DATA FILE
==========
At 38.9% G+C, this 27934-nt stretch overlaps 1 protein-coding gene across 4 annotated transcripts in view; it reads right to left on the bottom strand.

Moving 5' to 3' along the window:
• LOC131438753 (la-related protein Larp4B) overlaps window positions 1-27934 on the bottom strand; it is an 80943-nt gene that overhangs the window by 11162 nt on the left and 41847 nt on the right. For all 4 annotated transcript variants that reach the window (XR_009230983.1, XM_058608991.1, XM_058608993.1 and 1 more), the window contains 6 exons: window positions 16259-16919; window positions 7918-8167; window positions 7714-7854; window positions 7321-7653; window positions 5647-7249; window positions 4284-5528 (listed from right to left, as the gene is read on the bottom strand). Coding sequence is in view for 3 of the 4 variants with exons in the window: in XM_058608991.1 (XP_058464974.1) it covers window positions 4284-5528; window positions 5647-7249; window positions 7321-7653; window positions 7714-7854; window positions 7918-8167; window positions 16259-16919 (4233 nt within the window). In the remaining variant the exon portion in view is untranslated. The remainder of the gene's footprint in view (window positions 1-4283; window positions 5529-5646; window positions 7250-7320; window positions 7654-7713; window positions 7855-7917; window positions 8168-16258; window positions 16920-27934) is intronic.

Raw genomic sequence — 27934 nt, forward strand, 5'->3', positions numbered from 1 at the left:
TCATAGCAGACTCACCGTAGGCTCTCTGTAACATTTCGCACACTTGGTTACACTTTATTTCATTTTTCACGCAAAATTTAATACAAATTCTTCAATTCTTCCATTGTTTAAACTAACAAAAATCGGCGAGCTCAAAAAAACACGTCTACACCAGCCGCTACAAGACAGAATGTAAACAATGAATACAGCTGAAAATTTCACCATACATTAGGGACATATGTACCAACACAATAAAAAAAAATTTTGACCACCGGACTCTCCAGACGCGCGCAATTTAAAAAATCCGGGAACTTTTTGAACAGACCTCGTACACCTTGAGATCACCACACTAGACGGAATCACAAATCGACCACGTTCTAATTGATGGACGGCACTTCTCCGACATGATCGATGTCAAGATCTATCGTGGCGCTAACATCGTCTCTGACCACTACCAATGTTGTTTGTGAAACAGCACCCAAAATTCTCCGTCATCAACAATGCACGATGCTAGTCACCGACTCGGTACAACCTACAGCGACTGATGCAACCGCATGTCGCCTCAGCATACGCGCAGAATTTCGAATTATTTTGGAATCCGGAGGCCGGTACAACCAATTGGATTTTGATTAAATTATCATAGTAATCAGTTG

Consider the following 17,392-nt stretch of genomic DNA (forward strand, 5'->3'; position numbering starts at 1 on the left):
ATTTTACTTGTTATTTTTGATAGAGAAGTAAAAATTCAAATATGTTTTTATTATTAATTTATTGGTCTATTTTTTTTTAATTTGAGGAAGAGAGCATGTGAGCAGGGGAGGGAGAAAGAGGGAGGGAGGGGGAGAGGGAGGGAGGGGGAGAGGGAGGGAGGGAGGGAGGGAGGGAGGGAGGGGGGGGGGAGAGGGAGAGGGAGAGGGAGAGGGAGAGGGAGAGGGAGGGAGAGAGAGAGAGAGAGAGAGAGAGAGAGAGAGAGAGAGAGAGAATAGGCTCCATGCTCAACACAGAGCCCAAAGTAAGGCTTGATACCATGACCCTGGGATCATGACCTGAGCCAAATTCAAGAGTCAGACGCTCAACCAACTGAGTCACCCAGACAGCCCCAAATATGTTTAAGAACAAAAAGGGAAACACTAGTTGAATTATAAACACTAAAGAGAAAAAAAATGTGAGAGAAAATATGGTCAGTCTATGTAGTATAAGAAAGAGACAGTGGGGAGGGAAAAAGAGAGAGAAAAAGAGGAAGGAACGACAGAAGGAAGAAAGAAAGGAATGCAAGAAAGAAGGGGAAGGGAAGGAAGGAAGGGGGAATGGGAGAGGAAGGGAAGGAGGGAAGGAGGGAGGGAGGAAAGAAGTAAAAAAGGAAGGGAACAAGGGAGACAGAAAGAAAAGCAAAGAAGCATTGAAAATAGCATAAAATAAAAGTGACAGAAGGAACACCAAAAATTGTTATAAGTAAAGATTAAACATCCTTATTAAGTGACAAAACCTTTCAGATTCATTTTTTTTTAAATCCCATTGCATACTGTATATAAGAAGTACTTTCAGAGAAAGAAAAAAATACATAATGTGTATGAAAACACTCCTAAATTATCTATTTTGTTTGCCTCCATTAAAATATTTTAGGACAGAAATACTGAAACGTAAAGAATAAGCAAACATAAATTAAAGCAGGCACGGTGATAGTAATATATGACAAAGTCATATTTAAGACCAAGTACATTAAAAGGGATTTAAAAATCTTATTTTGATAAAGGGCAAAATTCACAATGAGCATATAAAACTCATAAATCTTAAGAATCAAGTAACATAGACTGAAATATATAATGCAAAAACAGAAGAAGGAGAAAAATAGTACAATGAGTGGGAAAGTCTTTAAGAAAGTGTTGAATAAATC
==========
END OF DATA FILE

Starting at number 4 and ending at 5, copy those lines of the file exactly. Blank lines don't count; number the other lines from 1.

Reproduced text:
Raw genomic sequence — 27934 nt, forward strand, 5'->3', positions numbered from 1 at the left:
TCATAGCAGACTCACCGTAGGCTCTCTGTAACATTTCGCACACTTGGTTACACTTTATTTCATTTTTCACGCAAAATTTAATACAAATTCTTCAATTCTTCCATTGTTTAAACTAACAAAAATCGGCGAGCTCAAAAAAACACGTCTACACCAGCCGCTACAAGACAGAATGTAAACAATGAATACAGCTGAAAATTTCACCATACATTAGGGACATATGTACCAACACAATAAAAAAAAATTTTGACCACCGGACTCTCCAGACGCGCGCAATTTAAAAAATCCGGGAACTTTTTGAACAGACCTCGTACACCTTGAGATCACCACACTAGACGGAATCACAAATCGACCACGTTCTAATTGATGGACGGCACTTCTCCGACATGATCGATGTCAAGATCTATCGTGGCGCTAACATCGTCTCTGACCACTACCAATGTTGTTTGTGAAACAGCACCCAAAATTCTCCGTCATCAACAATGCACGATGCTAGTCACCGACTCGGTACAACCTACAGCGACTGATGCAACCGCATGTCGCCTCAGCATACGCGCAGAATTTCGAATTATTTTGGAATCCGGAGGCCGGTACAACCAATTGGATTTTGATTAAATTATCATAGTAATCAGTTG